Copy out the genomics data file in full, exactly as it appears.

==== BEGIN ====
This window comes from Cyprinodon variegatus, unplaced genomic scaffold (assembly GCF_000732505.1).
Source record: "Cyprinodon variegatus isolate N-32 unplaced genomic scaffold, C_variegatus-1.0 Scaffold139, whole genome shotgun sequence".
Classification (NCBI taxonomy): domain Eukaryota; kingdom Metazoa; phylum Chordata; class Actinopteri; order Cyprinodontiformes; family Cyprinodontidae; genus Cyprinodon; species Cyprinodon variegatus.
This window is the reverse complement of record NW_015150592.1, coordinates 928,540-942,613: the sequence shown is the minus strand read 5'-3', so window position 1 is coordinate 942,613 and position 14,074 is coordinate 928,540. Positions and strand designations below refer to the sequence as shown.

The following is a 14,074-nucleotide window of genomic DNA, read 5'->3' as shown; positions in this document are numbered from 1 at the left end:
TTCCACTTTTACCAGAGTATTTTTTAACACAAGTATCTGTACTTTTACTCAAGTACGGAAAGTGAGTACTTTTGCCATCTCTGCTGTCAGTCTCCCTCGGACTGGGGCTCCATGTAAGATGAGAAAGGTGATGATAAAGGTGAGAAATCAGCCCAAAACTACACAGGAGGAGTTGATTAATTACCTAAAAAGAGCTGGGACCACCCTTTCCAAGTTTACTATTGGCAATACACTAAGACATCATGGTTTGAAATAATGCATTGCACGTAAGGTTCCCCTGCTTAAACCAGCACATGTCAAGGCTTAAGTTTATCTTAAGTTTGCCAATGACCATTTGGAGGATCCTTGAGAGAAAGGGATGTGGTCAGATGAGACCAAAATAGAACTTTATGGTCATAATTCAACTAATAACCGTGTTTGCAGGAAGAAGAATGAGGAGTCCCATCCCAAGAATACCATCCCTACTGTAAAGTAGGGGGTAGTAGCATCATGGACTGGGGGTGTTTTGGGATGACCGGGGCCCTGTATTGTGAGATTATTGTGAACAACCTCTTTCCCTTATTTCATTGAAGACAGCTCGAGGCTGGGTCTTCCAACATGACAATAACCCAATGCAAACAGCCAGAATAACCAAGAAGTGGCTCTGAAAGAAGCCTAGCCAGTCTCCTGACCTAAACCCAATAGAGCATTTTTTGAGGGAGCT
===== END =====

This window comes from Cyprinodon variegatus, unplaced genomic scaffold (assembly GCF_000732505.1).
Source record: "Cyprinodon variegatus isolate N-32 unplaced genomic scaffold, C_variegatus-1.0 Scaffold139, whole genome shotgun sequence".
Classification (NCBI taxonomy): domain Eukaryota; kingdom Metazoa; phylum Chordata; class Actinopteri; order Cyprinodontiformes; family Cyprinodontidae; genus Cyprinodon; species Cyprinodon variegatus.
This window is the reverse complement of record NW_015150592.1, coordinates 928,540-942,613: the sequence shown is the minus strand read 5'-3', so window position 1 is coordinate 942,613 and position 14,074 is coordinate 928,540. Positions and strand designations below refer to the sequence as shown.

The following is a 14,074-nucleotide window of genomic DNA, read 5'->3' as shown; positions in this document are numbered from 1 at the left end:
TTCCACTTTTACCAGAGTATTTTTTAACACAAGTATCTGTACTTTTACTCAAGTACGGAAAGTGAGTACTTTTGCCATCTCTGCTGTCAGTCTCCCTCGGACTGGGGCTCCATGTAAGATGAGAAAGGTGATGATAAAGGTGAGAAATCAGCCCAAAACTACACAGGAGGAGTTGATTAATTACCTAAAAAGAGCTGGGACCACCCTTTCCAAGTTTACTATTGGCAATACACTAAGACATCATGGTTTGAAATAATGCATTGCACGTAAGGTTCCCCTGCTTAAACCAGCACATGTCAAGGCTTAAGTTTATCTTAAGTTTGCCAATGACCATTTGGAGGATCCTTGAGAGAAAGGGATGTGGTCAGATGAGACCAAAATAGAACTTTATGGTCATAATTCAACTAATAACCGTGTTTGCAGGAAGAAGAATGAGGAGTCCCATCCCAAGAATACCATCCCTACTGTAAAGTAGGGGGTAGTAGCATCATGGACTGGGGGTGTTTTGGGATGACCGGGGCCCTGTATTGTGAGATTATTGTGAACAACCTCTTTCCCTTATTTCATTGAAGACAGCTCGAGGCTGGGTCTTCCAACATGACAATAACCCAATGCAAACAGCCAGAATAACCAAGAAGTGGCTCTGAAAGAAGCCTAGCCAGTCTCCTGACCTAAACCCAATAGAGCATTTTTTGAGGGAGCT